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Police need to go digital to improve communication with citizens

UK citizens believe digital communications technology such as social media would help police connect with the population and put them in a stronger position to fight crime

UK citizens think the police should use digital communications technology such as social media to better connect with the population, claiming it would put them in a stronger position to fight crime.

In the research carried out by Accenture, 1,300 people across Europe shared their views on the use of digital communications by police.

In the UK, 69% of respondents said social media could be a good way of reporting crime, but only 13% said their local police currently used social media and 19% used digital communications channels.

Two-way communication between citizens and police was called for by 92% of UK respondents, while 88% said digital and social technologies should be used more for reporting crime. Almost half (46%) of the UK respondents said the use of social media by police could improve police services and 41% said it could prevent crime.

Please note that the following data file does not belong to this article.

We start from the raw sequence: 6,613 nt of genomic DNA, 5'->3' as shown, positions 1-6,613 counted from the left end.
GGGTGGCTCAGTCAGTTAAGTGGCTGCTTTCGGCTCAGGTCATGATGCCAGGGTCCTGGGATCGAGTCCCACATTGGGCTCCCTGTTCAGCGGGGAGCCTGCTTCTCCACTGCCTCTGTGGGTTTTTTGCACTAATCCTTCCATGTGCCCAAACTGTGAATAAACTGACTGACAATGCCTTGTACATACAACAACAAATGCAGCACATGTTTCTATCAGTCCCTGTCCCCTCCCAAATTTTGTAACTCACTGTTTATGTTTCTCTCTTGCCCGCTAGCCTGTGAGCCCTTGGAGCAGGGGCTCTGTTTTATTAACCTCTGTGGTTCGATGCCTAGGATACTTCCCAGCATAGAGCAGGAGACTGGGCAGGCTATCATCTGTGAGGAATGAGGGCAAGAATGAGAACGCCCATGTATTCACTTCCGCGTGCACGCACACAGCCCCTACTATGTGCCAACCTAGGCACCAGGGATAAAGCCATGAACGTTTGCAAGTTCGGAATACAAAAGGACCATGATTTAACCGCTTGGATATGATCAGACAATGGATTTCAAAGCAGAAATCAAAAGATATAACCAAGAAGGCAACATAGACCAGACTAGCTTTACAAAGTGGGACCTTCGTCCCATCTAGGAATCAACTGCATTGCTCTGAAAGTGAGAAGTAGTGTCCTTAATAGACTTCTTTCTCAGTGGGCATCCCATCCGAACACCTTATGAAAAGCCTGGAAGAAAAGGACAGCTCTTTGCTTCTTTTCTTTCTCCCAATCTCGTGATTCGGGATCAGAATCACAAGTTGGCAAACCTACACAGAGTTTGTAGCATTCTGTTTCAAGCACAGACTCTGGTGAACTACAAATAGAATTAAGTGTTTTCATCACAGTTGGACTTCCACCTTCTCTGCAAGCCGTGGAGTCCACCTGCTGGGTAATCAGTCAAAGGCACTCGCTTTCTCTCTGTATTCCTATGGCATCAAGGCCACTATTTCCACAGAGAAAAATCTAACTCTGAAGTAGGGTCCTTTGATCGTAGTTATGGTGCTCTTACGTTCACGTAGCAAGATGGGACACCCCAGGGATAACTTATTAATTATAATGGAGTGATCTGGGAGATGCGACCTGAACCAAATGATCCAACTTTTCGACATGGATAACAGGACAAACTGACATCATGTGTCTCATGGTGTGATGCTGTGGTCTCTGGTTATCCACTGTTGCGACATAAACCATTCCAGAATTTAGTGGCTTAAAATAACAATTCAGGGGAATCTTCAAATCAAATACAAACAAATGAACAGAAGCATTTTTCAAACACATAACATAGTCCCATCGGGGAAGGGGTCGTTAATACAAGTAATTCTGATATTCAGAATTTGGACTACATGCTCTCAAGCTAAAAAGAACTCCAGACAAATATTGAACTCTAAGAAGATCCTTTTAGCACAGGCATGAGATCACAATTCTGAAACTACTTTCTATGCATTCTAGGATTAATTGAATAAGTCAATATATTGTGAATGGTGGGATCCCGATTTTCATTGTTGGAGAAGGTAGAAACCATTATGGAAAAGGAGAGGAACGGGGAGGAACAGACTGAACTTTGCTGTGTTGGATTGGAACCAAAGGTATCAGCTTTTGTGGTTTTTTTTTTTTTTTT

Despite the calls for police to adopt new methods of communication, 72% of UK respondents said they would prefer to report a crime over the phone or in person.

Tim Godwin, former deputy commissioner at the Metropolitan Police, said police should continue to adopt new tools to support two-way communication with citizens. 

“By increasing the number of channels by which police communicate, they will gain valuable intelligence that can help prevent crime and secure prosecutions,” he said.

Godwin joined Accenture's public safety practice in a global role in January.

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